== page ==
It's like mistakes – If you constantly fear mistakes and hope they never happen to you, when they do happen, they feel even worse than when you’ve accepted that they might occur. Being proactive in your approach to the unexpected situations and events is the best way to navigate the uncertainty of non-league football.

5. Remember the reasons why you’re doing this

It has taken me 7 years to understand why I play non-league football. The mission has always changed dependant on where I have been in my career, and like many of you reading this, your motivation to play at this level will forever change. It started by trying to make my way back into the club system through climbing the ladder. I had a dream that I would get re-signed by a professional club by playing a high level of non-league football…

Slowly but surely, life and work takeover. For some of you, your interests will shift and you will find comfort at your level with a successful career away from football to go alongside. For others, there will constantly be a burning desire to continue to climb and play as high as possible and potentially get back into the professional game. Everyone has their own story.

Despite having a goal in mind that you want to achieve, it is important to remember why you’re doing this in the first place. I, for a long time ignored the ‘why’ and just played for the sake of playing. It didn’t help my performances and at times, my commitment suffered as a consequence.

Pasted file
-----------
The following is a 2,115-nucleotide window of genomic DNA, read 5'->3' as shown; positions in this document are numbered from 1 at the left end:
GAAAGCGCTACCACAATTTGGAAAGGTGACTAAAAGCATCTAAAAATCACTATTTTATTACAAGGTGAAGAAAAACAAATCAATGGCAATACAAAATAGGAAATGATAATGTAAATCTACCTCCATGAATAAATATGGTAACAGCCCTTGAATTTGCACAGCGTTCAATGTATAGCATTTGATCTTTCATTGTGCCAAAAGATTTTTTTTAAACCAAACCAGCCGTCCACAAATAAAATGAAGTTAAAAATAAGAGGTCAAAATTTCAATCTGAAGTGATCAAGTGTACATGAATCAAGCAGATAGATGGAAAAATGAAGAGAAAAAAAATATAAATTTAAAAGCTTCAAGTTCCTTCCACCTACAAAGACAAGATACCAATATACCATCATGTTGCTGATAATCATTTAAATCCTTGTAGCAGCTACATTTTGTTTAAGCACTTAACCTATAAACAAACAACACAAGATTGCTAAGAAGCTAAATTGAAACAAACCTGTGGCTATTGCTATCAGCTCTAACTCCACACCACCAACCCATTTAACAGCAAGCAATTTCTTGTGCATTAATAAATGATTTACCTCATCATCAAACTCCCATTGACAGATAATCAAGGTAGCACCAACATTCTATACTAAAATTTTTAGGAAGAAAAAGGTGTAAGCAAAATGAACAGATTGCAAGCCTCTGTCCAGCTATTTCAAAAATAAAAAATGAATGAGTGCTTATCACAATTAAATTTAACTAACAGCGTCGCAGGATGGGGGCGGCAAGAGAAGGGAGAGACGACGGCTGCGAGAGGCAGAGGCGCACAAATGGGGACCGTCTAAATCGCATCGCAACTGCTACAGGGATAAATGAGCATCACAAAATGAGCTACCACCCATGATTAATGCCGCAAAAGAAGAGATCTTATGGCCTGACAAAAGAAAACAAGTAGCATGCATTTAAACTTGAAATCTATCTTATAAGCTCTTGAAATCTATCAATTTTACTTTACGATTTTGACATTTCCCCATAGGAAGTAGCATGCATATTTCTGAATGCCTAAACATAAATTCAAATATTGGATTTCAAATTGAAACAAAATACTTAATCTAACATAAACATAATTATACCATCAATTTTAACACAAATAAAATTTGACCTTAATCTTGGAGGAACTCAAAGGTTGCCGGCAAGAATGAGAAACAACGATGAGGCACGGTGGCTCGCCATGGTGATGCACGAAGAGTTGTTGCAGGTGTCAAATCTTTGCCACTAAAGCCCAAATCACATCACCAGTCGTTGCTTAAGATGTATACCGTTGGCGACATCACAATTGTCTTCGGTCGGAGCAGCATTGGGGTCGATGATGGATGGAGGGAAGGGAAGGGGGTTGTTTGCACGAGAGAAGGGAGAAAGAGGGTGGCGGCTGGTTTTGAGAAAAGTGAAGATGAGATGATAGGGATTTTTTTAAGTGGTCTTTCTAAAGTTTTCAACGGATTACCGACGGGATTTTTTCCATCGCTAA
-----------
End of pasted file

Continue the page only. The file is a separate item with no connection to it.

If I could turn back time, I would make my soul focus of playing non-league football to enjoy the pressure that comes with performance, but to focus on the enjoyment aspect of being able to compete week-in-week-out. I think we become so obsessed with performance that we often forget to enjoy ourselves in the process.


Understanding and reflecting on your WHY is perhaps the most important part of this process, because without understanding what motivates you to train after a hard days work, or sacrifice your entire weekend travelling to games, you will find yourself drifting through the season without ever reaching your peak performance. Your WHY is central to your performance because it allows your brain to take control over the controllables. It motivates you to invest in your game through further coaching, having a better diet, getting more sleep and ultimately, committing more towards your performance.


Non-league football is a challenging environment that will test the level of passion you have for the game. It will throw every possible scenario your way both on and off the pitch, and will often make you question your motivations and desire to persist with playing football at this level. By gaining control of your mind, you can navigate these situations with greater clarity, allowing you to enjoy your non-league journey to the fullest whilst maximising your performance simultaneously. Remember why you’re doing this. Have a goal in mind and do everything in your control to get there.

If you want to find out more about how mental skills and mindset training could benefit your goalkeeping performances, feel free to get in touch via the contact page. For more insight from the Pro's I've worked with, feel free to check out the testimonials page.